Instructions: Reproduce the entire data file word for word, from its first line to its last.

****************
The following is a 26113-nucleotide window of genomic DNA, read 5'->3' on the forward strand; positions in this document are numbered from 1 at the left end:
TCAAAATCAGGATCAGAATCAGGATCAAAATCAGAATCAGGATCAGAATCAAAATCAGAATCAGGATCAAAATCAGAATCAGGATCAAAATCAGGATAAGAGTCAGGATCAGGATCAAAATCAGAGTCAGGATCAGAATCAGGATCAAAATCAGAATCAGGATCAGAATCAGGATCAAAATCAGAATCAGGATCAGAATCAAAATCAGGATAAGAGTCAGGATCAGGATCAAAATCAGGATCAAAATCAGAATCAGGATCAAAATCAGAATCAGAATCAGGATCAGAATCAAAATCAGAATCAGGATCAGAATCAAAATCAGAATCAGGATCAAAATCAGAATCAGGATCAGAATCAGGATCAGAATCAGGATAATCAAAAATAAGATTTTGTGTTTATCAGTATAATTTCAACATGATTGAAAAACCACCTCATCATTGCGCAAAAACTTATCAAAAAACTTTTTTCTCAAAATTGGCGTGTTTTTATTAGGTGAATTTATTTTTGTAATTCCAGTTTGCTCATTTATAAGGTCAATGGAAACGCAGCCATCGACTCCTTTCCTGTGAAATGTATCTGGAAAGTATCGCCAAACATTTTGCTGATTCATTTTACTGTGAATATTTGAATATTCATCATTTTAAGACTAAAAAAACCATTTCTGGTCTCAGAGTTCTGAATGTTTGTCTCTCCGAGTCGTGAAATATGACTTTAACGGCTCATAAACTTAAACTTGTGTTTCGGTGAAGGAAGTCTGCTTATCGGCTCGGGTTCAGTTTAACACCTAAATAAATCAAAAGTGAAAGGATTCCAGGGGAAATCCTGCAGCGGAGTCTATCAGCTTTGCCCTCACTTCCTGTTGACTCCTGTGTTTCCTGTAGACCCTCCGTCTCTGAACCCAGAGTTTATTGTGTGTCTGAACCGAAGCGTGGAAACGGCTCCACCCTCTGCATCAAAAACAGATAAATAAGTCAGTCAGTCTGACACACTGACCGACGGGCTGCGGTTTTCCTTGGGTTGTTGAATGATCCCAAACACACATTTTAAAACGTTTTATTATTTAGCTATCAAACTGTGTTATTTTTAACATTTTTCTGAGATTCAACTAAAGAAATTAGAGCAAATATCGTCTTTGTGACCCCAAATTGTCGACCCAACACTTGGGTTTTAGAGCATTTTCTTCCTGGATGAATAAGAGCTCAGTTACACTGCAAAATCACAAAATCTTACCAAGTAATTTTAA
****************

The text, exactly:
The following is a 26113-nucleotide window of genomic DNA, read 5'->3' on the forward strand; positions in this document are numbered from 1 at the left end:
TCAAAATCAGGATCAGAATCAGGATCAAAATCAGAATCAGGATCAGAATCAAAATCAGAATCAGGATCAAAATCAGAATCAGGATCAAAATCAGGATAAGAGTCAGGATCAGGATCAAAATCAGAGTCAGGATCAGAATCAGGATCAAAATCAGAATCAGGATCAGAATCAGGATCAAAATCAGAATCAGGATCAGAATCAAAATCAGGATAAGAGTCAGGATCAGGATCAAAATCAGGATCAAAATCAGAATCAGGATCAAAATCAGAATCAGAATCAGGATCAGAATCAAAATCAGAATCAGGATCAGAATCAAAATCAGAATCAGGATCAAAATCAGAATCAGGATCAGAATCAGGATCAGAATCAGGATAATCAAAAATAAGATTTTGTGTTTATCAGTATAATTTCAACATGATTGAAAAACCACCTCATCATTGCGCAAAAACTTATCAAAAAACTTTTTTCTCAAAATTGGCGTGTTTTTATTAGGTGAATTTATTTTTGTAATTCCAGTTTGCTCATTTATAAGGTCAATGGAAACGCAGCCATCGACTCCTTTCCTGTGAAATGTATCTGGAAAGTATCGCCAAACATTTTGCTGATTCATTTTACTGTGAATATTTGAATATTCATCATTTTAAGACTAAAAAAACCATTTCTGGTCTCAGAGTTCTGAATGTTTGTCTCTCCGAGTCGTGAAATATGACTTTAACGGCTCATAAACTTAAACTTGTGTTTCGGTGAAGGAAGTCTGCTTATCGGCTCGGGTTCAGTTTAACACCTAAATAAATCAAAAGTGAAAGGATTCCAGGGGAAATCCTGCAGCGGAGTCTATCAGCTTTGCCCTCACTTCCTGTTGACTCCTGTGTTTCCTGTAGACCCTCCGTCTCTGAACCCAGAGTTTATTGTGTGTCTGAACCGAAGCGTGGAAACGGCTCCACCCTCTGCATCAAAAACAGATAAATAAGTCAGTCAGTCTGACACACTGACCGACGGGCTGCGGTTTTCCTTGGGTTGTTGAATGATCCCAAACACACATTTTAAAACGTTTTATTATTTAGCTATCAAACTGTGTTATTTTTAACATTTTTCTGAGATTCAACTAAAGAAATTAGAGCAAATATCGTCTTTGTGACCCCAAATTGTCGACCCAACACTTGGGTTTTAGAGCATTTTCTTCCTGGATGAATAAGAGCTCAGTTACACTGCAAAATCACAAAATCTTACCAAGTAATTTTAA